To be eligible for SSI and DIB, a claimant must show she is unable to "engage in any substantial gainful activity by reason of any medically determinable physical or mental impairment which can be expected to result in death or which has lasted or can be expected to last for a continuous period of not less than 12 months." 42 U.S.C. § 423(d)(1)(A). To evaluate a disability claim, an ALJ must use the following five-step inquiry:

Step One: Is the claimant currently employed;
Step Two: Does the claimant have a severe impairment or combination of impairments;
Step Three: Does the claimant's impairment meet or equal any impairment listed in the regulations as being so severe as to preclude substantial gainful activity;
Step Four: Can the claimant perform his past relevant work; and
Step Five: Is the claimant capable of performing any work in the national economy?

20 C.F.R. §§ 404.1520. See also Dixon v. Massanari, 270 F.3d 1171, 1176 (7th Cir. 2001). The individual claiming disability bears the burden of proof at steps one through four. Bowen v. Yuckert, 482 U.S. 137, 146 n.5 (1987). If the claimant meets that burden, then the SSA has the burden at Step Five to show that work exists in significant numbers in the national economy that the claimant can perform, given his age, education, work experience and functional capacity. 20 C.F.R. § 404.1560 (c) (2).

B. Standard for Judicial Review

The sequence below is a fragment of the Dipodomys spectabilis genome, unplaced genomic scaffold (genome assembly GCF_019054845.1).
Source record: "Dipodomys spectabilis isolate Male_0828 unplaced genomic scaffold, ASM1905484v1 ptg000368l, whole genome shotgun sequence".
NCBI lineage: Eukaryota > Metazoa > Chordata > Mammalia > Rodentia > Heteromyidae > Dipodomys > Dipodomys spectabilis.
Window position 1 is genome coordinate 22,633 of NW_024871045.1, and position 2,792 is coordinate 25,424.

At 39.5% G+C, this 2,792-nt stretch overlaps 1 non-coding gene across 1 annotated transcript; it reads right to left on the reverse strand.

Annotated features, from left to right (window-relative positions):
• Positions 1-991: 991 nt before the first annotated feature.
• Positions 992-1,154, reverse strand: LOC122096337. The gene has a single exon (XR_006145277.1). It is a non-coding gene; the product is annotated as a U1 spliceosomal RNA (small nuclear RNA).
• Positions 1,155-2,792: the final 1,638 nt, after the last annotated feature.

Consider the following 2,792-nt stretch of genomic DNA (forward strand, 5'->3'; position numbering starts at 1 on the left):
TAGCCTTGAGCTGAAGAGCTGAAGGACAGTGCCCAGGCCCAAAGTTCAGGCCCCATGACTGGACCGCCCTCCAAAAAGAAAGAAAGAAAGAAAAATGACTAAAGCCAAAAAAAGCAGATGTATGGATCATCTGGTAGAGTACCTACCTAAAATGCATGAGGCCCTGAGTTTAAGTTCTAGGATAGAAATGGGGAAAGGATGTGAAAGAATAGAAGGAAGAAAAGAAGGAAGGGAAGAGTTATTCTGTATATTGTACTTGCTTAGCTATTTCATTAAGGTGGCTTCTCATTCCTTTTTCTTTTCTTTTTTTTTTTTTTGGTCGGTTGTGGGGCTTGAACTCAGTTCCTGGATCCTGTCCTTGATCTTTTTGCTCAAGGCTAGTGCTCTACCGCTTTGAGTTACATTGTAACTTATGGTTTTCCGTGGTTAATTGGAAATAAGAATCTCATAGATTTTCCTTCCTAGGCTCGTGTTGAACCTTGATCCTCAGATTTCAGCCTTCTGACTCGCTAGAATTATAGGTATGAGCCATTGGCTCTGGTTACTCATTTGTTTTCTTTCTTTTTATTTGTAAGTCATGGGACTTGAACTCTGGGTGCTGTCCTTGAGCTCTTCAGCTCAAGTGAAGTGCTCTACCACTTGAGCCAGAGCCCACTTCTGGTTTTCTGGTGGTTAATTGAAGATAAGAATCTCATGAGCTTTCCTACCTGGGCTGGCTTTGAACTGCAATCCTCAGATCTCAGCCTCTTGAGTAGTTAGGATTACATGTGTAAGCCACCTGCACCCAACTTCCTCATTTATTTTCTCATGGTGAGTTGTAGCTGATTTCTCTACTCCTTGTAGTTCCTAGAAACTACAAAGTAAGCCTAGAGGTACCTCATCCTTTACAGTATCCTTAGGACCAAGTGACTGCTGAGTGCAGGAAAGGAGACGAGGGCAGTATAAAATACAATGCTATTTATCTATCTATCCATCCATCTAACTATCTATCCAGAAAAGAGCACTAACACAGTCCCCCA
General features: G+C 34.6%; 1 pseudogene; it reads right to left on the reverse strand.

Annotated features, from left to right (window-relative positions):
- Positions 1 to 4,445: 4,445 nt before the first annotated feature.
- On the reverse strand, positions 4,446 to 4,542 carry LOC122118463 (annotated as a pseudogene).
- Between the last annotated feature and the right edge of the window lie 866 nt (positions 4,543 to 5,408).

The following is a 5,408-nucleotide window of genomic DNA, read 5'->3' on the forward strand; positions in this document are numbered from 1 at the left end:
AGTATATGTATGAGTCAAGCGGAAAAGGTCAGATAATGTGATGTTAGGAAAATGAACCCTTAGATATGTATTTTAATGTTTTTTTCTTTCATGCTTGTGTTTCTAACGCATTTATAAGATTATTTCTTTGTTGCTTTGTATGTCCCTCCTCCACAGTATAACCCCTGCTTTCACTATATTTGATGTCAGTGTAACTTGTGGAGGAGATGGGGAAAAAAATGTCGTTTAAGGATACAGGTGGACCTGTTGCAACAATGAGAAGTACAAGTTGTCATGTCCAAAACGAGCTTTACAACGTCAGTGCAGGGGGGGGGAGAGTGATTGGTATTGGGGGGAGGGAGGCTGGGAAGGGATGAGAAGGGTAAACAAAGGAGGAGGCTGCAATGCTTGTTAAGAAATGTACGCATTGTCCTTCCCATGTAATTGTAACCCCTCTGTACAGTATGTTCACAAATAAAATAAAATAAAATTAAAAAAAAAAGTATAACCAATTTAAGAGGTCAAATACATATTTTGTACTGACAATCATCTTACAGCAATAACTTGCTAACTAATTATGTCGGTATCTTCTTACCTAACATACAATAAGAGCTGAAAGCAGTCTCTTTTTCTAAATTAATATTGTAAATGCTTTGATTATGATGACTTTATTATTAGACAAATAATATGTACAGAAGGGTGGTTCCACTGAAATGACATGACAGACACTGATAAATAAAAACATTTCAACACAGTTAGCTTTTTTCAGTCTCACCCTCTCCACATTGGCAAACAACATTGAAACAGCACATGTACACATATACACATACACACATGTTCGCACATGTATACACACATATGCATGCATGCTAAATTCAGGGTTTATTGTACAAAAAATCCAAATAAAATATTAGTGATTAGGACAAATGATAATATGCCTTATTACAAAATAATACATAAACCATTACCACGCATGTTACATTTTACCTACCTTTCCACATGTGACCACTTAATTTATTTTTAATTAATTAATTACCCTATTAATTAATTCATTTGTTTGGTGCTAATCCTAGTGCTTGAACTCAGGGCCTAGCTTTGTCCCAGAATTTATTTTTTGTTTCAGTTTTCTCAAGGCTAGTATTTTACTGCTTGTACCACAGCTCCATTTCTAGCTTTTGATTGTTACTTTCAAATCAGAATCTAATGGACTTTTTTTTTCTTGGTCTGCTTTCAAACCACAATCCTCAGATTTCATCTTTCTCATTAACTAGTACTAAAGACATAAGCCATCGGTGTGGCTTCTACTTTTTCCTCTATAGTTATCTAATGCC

An ALJ's decision will be upheld so long as the ALJ applied the correct legal standard, and substantial evidence supported the decision. Barnett v. Barnhart, 381 F.3d 664, 668 (7th Cir. 2004). Substantial evidence is "such relevant evidence as a reasonable mind might accept as adequate to support a conclusion." Id. (internal quotation omitted). This limited scope of judicial review follows the principle that Congress designated the Commissioner, not the courts, to make disability determinations:

In reviewing the decision of the ALJ, we cannot engage in our own analysis of whether [the claimant] is severely impaired as defined by the SSA regulations. Nor may be reweigh evidence, resolve conflicts in the record, decide questions of credibility, or, in general, substitute our own judgment for that of the Commissioner. Our task is limited to determining whether the ALJ's factual findings are supported by substantial evidence.